Rest of Kh. Frederica’s interview

…from the original source follows, for interest’s sake (emphases and footnotes mine):

8.) What do you personally find the most challenging about Orthodoxy?

I keep finding that I have so much further to go. Well, to step back, the most challenging thing about Orthodoxy is that it dumps you right out at the place where it’s you and Jesus and nowhere to hide. You have to deal with him. No excuses, no lies — lies come from the evil one. As I continue to use the “workout routine” of the spiritual disciplines, I continue to discover that I am still lying to myself about so many things, I am still afraid, I am still lonely, and stubbornly choosing lonely freedom over loved humility. It’s an endless struggle. I have been practicing the Jesus Prayer for 12 years, and I am still so far from “pray constantly.” It’s not a matter of feeling guilty, but more like recognizing that you are still flabby and out of shape and not ready to run the race. Orthodoxy keeps emphasizing God’s compassion–that’s another thing I noticed early on, that it keeps stressing that God forgives us freely and welcomes us like the father of the Prodigal Son. But I keep holding back. That’s the most challenging thing.

9.) Do you feel the freedom to disagree (agreeably) with certain issues of doctrine within the Orthodox Church? How might you handle this differently now, compared with when you moved in Protestant circles?

I guess as a Protestant, and a graduate of Episcopal seminary, I felt an “appropriate” (ha) pride in my own intellectual vigor. There is a vibrant tradition in Western theology, perhaps from the time of St. Thomas Aquinas, of theological debate. The problem, as one seminary prof explained to me, is that eventually all the possible new ideas have been thought of, so a person who wants to make his name has to advance a theory that is outlandish if not impossible. Anyway, as a Protestant, I not only felt free to disagree, I felt invited to disagree, and taht not disagreeing would be intellectually lazy. It’s a funny thing, hard to express.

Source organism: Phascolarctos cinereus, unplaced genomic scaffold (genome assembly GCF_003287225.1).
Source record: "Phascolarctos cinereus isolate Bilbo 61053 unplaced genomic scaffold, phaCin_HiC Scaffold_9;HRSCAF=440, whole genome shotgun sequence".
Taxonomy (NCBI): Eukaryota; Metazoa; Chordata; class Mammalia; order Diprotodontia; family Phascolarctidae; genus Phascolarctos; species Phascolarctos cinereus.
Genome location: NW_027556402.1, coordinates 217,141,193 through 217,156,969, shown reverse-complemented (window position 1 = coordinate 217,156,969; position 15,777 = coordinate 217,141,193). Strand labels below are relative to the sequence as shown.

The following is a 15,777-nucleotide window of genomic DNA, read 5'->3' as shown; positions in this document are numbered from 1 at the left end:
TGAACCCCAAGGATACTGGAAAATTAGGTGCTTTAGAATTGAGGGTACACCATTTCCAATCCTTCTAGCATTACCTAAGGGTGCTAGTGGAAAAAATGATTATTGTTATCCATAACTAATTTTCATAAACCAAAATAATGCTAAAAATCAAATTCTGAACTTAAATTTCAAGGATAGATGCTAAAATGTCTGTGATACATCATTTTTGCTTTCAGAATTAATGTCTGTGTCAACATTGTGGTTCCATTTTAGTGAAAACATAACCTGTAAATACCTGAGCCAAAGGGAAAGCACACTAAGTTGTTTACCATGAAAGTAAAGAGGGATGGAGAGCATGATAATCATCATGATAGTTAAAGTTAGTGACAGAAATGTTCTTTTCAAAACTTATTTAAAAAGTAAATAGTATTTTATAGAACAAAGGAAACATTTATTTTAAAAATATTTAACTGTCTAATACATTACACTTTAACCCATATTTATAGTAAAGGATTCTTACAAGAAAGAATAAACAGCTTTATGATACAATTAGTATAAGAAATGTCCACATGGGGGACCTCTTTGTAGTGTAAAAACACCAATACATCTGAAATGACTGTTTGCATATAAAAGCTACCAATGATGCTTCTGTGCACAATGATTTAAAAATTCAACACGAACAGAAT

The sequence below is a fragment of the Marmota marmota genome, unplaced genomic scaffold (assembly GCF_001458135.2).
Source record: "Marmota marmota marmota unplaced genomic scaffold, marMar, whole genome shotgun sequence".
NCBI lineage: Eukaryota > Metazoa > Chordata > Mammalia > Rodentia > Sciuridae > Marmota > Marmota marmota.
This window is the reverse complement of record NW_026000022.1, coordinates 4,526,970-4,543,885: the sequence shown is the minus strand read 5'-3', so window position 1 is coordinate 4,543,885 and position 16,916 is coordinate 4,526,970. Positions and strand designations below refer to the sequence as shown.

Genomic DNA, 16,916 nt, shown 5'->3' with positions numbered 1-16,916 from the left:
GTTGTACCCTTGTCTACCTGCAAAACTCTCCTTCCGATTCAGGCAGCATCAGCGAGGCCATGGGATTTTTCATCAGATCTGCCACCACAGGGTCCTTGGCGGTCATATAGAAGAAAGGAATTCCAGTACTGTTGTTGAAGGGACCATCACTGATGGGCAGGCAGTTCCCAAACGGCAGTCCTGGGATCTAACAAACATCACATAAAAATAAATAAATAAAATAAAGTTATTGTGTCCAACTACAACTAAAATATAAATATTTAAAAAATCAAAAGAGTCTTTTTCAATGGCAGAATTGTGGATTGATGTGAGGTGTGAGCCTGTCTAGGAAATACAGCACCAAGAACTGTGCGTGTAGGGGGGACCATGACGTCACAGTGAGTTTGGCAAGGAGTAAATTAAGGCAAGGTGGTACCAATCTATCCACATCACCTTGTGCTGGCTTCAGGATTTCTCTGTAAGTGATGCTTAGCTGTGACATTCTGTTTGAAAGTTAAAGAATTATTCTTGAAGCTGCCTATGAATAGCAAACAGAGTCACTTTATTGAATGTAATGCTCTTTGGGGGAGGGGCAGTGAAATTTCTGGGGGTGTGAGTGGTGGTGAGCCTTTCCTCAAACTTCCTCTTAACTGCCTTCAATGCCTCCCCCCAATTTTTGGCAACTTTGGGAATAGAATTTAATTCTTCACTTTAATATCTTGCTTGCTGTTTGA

In Orthodoxy there’s a different history. It’s more collaborative. It’s as if the expectation is, we all want to grow in Christ–that’s the only goal, there’s no goal of theological exploration for its own sake. So anything anyone expresses is intended to be a contribution to that goal. At its best, when Orthodoxy is functioning well, the good stuff gets picked up and included, and the not-so-good (it’s all well-intentioned; there is no intention of “making a name for myself”) might percolate a while before being discarded. Someone told me early on that, no matter where you dip into Orthodox history, no matter what nation or century, the writings sound teh same; the writing style is the same. Strange but true.* So there is this impulse to collaborate, pull together, to work on this one thing that unites us–rather than an impulse to pull away from the herd and be original and independently brilliant.